“First, the organizers consulted with colleagues from across the Middle East and in the US to shape an agenda that touched on several critical dimensions, rather than pursuing the traditional pattern of organizing panels in response to Western assumptions on a narrow issue,” says Khouri, a senior public policy fellow at the American University of Beirut. “Second, the panels addressed the dynamics that shape the conditions of minorities in the region, including new vulnerabilities that all Arab citizens face in today’s political climate.”


Villanova’s ability to raise the bar of discourse about the Middle East stems from its commitment to understanding the peoples and movements in that part of the world. In 1983, Father Ellis founded the Center for Arab and Islamic Studies, one of the first of its kind in the country. The center steeps learners in multidisciplinary coursework, topical programming and cultural events. It encourages them to study abroad and connects them with leading scholars, including those at Villanova.

Two faculty experts moderated sessions at the conference. The center’s director, Hibba Abugideiri, PhD, an associate professor of History, has carved out a niche in the area of Islamic feminism with her seminal research on how the rise of modern medicine shaped gender roles in colonial Egypt.

Co-director Catherine Warrick, PhD, looks through the lens of political science to study comparative law and gender. With previous funding from the National Science Foundation and the Fulbright Scholar Program, she is focusing on the uses of Sharia, or Islamic law, in Western democracies, particularly the United Kingdom.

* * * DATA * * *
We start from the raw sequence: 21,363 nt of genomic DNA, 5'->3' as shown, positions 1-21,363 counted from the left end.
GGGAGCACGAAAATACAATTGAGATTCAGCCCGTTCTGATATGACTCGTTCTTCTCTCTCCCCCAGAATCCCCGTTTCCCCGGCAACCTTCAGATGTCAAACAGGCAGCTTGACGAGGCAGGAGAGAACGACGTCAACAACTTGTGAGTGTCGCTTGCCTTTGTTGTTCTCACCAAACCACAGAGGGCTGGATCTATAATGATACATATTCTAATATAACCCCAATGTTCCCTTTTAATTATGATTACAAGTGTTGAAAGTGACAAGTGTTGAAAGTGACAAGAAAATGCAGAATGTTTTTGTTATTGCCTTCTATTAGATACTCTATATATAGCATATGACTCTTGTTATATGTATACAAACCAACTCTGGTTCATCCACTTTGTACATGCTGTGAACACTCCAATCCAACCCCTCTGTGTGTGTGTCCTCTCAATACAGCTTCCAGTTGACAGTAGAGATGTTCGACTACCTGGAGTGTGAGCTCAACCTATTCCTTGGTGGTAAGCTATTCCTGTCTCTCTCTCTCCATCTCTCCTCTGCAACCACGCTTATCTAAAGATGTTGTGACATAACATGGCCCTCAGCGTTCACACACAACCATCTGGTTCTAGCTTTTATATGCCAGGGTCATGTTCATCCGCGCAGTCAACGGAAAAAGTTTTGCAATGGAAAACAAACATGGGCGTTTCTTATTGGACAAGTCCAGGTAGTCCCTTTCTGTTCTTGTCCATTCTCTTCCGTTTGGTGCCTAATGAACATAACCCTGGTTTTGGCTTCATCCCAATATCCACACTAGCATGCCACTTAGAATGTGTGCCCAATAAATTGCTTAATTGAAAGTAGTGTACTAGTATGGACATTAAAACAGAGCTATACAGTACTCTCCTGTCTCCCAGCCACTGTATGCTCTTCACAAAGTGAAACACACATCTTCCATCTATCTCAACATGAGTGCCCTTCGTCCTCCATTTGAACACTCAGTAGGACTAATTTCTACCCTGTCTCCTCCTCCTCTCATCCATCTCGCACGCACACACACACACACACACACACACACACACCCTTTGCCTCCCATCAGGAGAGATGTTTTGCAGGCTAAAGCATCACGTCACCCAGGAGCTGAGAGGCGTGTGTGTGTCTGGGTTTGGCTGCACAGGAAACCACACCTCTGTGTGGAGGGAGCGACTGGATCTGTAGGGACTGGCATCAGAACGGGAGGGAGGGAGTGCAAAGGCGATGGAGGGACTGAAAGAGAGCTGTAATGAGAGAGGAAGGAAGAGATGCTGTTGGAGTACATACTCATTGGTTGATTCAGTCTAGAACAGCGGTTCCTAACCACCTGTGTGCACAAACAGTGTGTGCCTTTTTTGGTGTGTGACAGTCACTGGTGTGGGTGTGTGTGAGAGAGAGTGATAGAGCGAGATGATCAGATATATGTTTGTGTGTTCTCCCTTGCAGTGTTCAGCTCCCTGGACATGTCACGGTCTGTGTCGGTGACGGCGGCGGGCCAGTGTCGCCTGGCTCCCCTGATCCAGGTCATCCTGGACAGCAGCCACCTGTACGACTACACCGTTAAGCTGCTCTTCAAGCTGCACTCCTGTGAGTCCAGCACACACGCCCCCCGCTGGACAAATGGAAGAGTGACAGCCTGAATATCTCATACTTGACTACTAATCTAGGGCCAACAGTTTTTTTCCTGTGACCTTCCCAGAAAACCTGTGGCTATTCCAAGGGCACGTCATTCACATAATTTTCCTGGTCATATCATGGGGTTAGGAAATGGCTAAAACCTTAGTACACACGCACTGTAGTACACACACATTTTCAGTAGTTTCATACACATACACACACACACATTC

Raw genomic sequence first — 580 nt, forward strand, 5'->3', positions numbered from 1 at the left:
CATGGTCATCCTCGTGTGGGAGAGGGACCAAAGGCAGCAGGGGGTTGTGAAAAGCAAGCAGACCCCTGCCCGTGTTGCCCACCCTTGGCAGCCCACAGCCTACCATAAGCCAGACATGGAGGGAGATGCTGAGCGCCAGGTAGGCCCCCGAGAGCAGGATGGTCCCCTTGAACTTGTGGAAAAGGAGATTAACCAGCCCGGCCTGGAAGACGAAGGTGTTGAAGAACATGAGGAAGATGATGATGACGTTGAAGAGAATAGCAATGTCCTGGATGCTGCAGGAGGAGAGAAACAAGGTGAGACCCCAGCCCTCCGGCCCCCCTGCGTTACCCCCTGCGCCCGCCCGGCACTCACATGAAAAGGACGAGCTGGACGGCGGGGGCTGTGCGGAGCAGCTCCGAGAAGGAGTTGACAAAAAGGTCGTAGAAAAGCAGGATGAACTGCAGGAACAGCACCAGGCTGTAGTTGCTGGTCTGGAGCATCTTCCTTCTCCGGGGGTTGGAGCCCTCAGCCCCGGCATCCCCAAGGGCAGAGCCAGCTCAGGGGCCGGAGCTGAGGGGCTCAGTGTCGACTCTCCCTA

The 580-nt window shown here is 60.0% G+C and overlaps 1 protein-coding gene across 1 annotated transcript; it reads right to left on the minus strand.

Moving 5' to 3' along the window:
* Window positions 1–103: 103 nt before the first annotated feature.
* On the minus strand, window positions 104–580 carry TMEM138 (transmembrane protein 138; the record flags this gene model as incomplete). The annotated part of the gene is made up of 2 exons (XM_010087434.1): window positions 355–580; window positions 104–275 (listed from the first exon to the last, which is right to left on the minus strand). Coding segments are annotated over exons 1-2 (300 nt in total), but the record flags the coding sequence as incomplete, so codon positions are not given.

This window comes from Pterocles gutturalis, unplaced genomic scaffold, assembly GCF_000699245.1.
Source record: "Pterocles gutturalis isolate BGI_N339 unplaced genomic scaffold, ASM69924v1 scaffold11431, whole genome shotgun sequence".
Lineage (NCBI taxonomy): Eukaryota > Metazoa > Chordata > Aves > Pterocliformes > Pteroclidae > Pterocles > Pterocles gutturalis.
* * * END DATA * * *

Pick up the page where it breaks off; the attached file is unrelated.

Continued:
Speaker Ussama Makdisi talking amongst a crowd of people
Speaker Ussama Makdisi, PhD, the first Arab-American Educational Foundation Chair of Arab Studies at Rice University, directs a question to one of the panels.

One of the benefits of the conference, says Dr. Warrick, is that it debunked the oversimplified “cartoon version” of complex realities in the Middle East. “The notion that all minorities are Christian, that they are always marginalized, that it’s always for doctrinal reasons, and that it’s consistent everywhere and over time is inaccurate. There are huge variations.”

For Brian Katulis ’94 CLAS, taking stock of these variations is part of the job. A senior fellow at the think tank Center for American Progress, Katulis advises policymakers on US national security strategy in the Middle East and South Asia. To collect data for the 2015 report “The Plight of Christians in the Middle East,” Katulis, the lead author, met with faith leaders, refugees and victims of persecution in Iraq, Egypt and other countries.

He shared lessons learned when he spoke at Villanova’s conference. Katulis, who testifies before Congress and offers commentary via sources such as PBS NewsHour, NPR and The Washington Post, was honored to present at the institution that had nurtured his fascination with the Middle East and prepared him to become a respected expert. “I arrived as a freshman never having flown on a plane,” says the world traveler. “Because of Villanova, foreign policy is my life’s work.”